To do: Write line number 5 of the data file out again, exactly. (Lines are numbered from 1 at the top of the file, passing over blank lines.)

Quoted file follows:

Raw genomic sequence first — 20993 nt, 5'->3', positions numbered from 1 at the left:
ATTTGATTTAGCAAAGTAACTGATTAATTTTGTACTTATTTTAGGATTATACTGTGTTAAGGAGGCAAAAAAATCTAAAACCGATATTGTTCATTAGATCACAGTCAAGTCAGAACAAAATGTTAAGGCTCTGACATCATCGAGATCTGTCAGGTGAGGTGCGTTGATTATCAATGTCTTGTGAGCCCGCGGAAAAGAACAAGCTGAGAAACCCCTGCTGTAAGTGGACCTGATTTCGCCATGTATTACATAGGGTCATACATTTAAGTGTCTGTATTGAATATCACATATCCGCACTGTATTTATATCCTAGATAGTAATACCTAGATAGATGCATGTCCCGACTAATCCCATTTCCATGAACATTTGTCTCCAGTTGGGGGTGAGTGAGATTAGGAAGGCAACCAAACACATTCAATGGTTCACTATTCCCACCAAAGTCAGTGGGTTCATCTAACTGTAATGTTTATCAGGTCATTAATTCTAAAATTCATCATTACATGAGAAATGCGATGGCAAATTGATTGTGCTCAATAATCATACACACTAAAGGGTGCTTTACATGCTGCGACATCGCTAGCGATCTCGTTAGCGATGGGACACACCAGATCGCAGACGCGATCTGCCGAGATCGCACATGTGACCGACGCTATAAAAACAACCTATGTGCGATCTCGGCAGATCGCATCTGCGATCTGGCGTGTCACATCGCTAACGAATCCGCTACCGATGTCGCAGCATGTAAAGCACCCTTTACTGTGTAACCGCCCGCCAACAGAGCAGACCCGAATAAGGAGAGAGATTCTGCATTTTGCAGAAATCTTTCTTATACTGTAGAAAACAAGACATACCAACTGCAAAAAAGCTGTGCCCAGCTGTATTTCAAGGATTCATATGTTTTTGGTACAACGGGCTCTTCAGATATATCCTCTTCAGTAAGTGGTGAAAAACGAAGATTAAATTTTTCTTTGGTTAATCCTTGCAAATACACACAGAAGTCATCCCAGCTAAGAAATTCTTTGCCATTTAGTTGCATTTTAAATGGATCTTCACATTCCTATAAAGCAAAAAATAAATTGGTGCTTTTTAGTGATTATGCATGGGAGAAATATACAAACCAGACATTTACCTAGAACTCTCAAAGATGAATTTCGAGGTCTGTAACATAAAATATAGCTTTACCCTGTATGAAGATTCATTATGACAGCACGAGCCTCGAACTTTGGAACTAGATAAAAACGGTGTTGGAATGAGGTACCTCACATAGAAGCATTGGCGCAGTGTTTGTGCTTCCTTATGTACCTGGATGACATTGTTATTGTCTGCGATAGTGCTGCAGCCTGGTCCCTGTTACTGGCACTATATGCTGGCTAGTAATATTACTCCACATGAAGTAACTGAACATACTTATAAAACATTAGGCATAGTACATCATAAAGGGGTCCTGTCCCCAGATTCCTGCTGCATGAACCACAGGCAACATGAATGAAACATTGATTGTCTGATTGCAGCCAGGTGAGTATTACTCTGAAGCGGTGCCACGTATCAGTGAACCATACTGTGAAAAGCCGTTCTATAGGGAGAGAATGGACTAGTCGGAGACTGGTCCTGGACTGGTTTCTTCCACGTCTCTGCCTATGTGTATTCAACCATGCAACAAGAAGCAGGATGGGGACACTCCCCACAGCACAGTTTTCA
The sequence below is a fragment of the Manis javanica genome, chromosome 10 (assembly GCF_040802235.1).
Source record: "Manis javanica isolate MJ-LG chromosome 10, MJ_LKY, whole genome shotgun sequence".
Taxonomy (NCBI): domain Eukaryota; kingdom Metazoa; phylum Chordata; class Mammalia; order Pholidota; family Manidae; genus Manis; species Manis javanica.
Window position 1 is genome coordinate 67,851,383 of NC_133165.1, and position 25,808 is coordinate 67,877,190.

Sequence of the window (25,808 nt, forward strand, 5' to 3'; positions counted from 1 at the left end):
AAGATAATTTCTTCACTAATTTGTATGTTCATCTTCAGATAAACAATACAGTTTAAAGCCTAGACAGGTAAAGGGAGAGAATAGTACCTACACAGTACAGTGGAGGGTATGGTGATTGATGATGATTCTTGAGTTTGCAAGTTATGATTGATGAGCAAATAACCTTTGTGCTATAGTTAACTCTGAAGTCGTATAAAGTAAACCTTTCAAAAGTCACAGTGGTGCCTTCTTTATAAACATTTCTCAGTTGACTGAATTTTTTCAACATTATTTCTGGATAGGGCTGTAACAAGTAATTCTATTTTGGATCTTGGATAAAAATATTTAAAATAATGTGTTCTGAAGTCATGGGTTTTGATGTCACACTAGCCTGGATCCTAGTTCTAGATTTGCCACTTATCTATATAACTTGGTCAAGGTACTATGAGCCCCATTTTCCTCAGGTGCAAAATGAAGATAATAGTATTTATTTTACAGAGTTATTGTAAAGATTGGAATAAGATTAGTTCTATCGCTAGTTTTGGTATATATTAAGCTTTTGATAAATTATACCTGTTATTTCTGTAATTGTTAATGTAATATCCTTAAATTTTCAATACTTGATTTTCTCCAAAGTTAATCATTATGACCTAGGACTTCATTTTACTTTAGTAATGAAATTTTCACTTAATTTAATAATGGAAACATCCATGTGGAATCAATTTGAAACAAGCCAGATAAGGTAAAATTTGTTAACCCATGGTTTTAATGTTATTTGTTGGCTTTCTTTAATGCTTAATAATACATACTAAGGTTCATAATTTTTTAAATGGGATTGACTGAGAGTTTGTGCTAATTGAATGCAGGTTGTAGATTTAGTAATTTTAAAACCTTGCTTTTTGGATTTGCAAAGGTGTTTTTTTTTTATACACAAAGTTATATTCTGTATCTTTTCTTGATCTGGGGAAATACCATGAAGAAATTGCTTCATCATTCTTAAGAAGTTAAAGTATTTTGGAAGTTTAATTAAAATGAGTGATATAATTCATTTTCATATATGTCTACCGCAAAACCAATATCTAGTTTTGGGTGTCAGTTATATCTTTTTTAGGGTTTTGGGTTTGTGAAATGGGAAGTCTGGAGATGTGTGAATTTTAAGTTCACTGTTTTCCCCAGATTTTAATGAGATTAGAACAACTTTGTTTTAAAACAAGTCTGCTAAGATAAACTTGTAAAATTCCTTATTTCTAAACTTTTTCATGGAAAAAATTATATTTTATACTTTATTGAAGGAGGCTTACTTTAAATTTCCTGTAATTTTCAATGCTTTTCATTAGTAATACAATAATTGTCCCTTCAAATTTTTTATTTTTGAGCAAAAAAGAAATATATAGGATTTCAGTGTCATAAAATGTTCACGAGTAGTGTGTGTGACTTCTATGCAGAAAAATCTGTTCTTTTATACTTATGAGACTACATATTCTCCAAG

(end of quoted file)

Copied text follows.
Taxonomy (NCBI): domain Eukaryota; kingdom Metazoa; phylum Chordata; class Mammalia; order Pholidota; family Manidae; genus Manis; species Manis javanica.